In June of 1998, a lunchtime diner took a hearty bite from a club sandwich and accidentally swallowed the frilly green toothpick hidden inside, lodging it firmly behind his tongue.
Luckily, that patient found quick relief in UNC Hospitals' ear, nose and throat department, where doctors retrieved the pointed intruder with a set of forceps.
Two decades later, the toothpick remains enshrined in a glass case on the clinic's wall of infamy — a collection of foreign objects extracted from facial cavities dating to 1954, some of them just as cringe-inducing as the day they went down. Doctors cherish these artifacts as a warning label that is impossible to ignore — findings from the world's grossest archaeological dig.
Consider the safety pin swallowed by an 8-month-old in 1970, the car wash token ingested in 1997 or the belt buckle that, in 1981, somehow found its way down a grown man's throat.
Sign Up and Save
Get six months of free digital access to The News & Observer
"I guess it had to go somewhere," said Carolyn Hamby, associate chair for administration in the Department of Otolaryngology, better known as ENT.
Even harder to imagine: the pop-top extracted from somebody's nostril, the acorn pulled out of a 4-year-old's nasal cavity or the tick that crawled into a patient's ear, perfectly preserved inside a plastic bag. Having witnessed decades of emergency ingestion, doctors remain at a loss to explain the car wash token buried deep in an esophagus.
"You almost can't make this stuff up," said Dr. Amelia Drake, professor of otolaryngology, whose father, Dr. Newton Fischer, began the collection in 1954. It remains tucked inside the examining rooms, near where patients get weighed.
"We only keep about a quarter of it. If someone swallows a penny or some kind of coin, they sometimes want it back."
Medical history is rich with stories of foreign objects stuck inside inappropriate orifices.
In 2015, a British man sneezed out a toy dart that had spent 44 years inside his nostril. In 2012, doctors discovered a bed bug feeding on a 23-year-old man's eardrum.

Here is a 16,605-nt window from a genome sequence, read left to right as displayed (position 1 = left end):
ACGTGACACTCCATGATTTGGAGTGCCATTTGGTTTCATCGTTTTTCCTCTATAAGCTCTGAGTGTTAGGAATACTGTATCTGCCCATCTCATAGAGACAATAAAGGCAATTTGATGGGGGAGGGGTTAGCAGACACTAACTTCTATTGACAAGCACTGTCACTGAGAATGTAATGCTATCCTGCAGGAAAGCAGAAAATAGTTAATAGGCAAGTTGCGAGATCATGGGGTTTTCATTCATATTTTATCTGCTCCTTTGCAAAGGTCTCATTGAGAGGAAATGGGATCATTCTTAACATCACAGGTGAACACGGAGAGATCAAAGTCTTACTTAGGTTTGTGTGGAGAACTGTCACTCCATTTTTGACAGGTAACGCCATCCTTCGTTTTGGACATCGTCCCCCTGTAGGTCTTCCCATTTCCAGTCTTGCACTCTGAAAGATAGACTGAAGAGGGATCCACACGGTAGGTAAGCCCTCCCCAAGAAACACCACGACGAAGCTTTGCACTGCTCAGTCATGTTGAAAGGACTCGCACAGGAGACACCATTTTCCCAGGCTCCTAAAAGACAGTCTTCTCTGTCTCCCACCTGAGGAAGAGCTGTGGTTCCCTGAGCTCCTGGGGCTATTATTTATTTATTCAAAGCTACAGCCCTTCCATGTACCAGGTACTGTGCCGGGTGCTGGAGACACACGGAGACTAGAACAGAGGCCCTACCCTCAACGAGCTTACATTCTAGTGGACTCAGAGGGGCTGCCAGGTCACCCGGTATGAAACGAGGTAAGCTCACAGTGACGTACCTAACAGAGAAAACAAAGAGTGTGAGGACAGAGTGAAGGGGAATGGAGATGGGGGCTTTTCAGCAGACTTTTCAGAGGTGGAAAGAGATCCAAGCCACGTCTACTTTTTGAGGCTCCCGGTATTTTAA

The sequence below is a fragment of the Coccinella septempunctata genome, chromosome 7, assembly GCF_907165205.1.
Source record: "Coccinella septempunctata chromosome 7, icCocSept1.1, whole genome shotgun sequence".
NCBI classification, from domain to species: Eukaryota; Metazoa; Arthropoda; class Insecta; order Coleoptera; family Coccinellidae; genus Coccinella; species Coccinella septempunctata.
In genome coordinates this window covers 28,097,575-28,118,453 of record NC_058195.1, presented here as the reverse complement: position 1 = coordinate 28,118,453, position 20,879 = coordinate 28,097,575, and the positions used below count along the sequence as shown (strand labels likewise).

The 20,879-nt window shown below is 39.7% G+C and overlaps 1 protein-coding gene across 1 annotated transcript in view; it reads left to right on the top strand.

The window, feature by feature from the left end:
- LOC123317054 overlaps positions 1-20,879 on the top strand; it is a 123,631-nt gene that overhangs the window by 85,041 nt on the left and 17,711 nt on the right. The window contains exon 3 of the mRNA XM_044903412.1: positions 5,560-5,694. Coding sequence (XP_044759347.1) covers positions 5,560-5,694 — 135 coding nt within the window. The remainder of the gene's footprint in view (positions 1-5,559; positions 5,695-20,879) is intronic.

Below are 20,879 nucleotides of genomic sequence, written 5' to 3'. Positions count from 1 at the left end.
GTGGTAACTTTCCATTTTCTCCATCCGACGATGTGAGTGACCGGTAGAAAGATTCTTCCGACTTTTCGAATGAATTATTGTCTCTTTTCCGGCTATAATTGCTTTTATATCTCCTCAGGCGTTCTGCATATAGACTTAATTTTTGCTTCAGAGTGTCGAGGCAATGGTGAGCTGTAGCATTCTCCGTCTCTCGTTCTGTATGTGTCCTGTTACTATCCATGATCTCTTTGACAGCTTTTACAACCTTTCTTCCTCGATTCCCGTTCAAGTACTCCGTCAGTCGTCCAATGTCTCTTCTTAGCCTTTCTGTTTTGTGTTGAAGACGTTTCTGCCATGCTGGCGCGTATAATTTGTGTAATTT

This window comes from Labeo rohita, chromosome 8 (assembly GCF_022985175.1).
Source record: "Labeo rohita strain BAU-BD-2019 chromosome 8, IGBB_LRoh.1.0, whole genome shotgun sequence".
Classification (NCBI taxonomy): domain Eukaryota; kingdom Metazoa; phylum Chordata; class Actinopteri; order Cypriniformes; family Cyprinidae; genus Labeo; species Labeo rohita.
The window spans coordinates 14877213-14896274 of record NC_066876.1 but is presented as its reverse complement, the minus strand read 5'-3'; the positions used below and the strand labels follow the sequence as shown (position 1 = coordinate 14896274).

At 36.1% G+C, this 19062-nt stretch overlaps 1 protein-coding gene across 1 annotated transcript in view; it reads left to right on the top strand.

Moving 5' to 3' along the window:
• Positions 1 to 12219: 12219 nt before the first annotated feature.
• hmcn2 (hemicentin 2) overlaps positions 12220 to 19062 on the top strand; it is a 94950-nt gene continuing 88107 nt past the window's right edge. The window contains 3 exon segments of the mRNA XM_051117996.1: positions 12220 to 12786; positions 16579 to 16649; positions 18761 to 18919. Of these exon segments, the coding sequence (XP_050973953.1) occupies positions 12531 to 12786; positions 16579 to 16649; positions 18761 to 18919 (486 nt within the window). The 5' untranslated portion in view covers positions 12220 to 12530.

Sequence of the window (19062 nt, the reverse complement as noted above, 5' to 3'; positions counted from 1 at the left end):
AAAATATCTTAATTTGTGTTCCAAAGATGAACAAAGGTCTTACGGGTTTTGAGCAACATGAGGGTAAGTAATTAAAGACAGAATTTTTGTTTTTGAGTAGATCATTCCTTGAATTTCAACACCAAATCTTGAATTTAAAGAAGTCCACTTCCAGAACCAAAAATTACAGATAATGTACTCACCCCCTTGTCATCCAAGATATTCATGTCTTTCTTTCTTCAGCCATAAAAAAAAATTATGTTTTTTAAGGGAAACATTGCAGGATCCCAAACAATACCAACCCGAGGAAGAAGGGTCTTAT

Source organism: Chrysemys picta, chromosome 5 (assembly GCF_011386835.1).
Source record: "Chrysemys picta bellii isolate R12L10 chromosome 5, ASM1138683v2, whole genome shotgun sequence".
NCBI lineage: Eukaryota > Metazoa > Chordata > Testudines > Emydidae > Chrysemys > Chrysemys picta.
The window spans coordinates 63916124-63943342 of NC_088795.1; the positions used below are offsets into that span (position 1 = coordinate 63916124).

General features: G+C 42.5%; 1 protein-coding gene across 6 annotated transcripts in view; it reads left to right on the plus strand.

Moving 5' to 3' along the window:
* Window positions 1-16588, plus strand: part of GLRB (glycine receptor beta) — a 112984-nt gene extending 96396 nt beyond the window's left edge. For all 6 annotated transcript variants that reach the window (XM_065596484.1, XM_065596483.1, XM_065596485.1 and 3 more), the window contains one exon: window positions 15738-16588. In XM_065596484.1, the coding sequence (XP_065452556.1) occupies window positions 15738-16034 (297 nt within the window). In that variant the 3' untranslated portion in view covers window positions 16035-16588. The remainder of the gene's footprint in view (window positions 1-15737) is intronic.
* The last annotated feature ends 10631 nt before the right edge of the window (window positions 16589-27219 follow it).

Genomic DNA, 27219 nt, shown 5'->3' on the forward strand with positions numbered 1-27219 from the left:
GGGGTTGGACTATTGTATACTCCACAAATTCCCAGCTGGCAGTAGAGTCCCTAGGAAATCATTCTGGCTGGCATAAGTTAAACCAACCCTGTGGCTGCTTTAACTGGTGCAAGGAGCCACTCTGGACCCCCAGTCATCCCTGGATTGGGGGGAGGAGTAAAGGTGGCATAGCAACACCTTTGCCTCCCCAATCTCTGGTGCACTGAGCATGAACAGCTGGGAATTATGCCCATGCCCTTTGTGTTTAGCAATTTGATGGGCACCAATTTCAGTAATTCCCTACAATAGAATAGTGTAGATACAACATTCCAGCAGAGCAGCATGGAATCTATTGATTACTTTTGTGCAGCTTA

In 2004, Drake co-authored a medical journal article entitled "Comparison of Pediatric Airway Foreign Bodies over 50 Years," in which she compared 26 samples taken from the 1950s to 27 items found between 1999 and 2003. In general, she said, the objects are very similar, though toys tend to be plastic now rather than metal, and the later period saw an increase in small toy parts. Popcorn showed up in 15 percent of the later cases.
"You don't see these keys on the sardine cans anymore," Drake said, noting that an infant swallowed just such an item in 1962.
Children's accidents, of course, occupy much of the space on the UNC wall, and Drake offers these safety pointers:
▪ Sit while eating
▪ Don't separate Legos with teeth
▪ Cut hot dogs vertically and horizontally.
But adults show no immunity to mishaps. Doctors pulled a quail bone from a 69-year-old woman's gullet, and part of a toothbrush from a hapless patient trying to throw up.
Most of these relics, though funny in retrospect, stem from somebody's choking episode — one of the least amusing experiences anyone can have.
Kept in this makeshift museum, they remind us to recall some of the earliest and most timeless wisdom we receive. Slow down. Chew your food. Nothing in your ears but music. Nothing up your nose, save perfume and spice.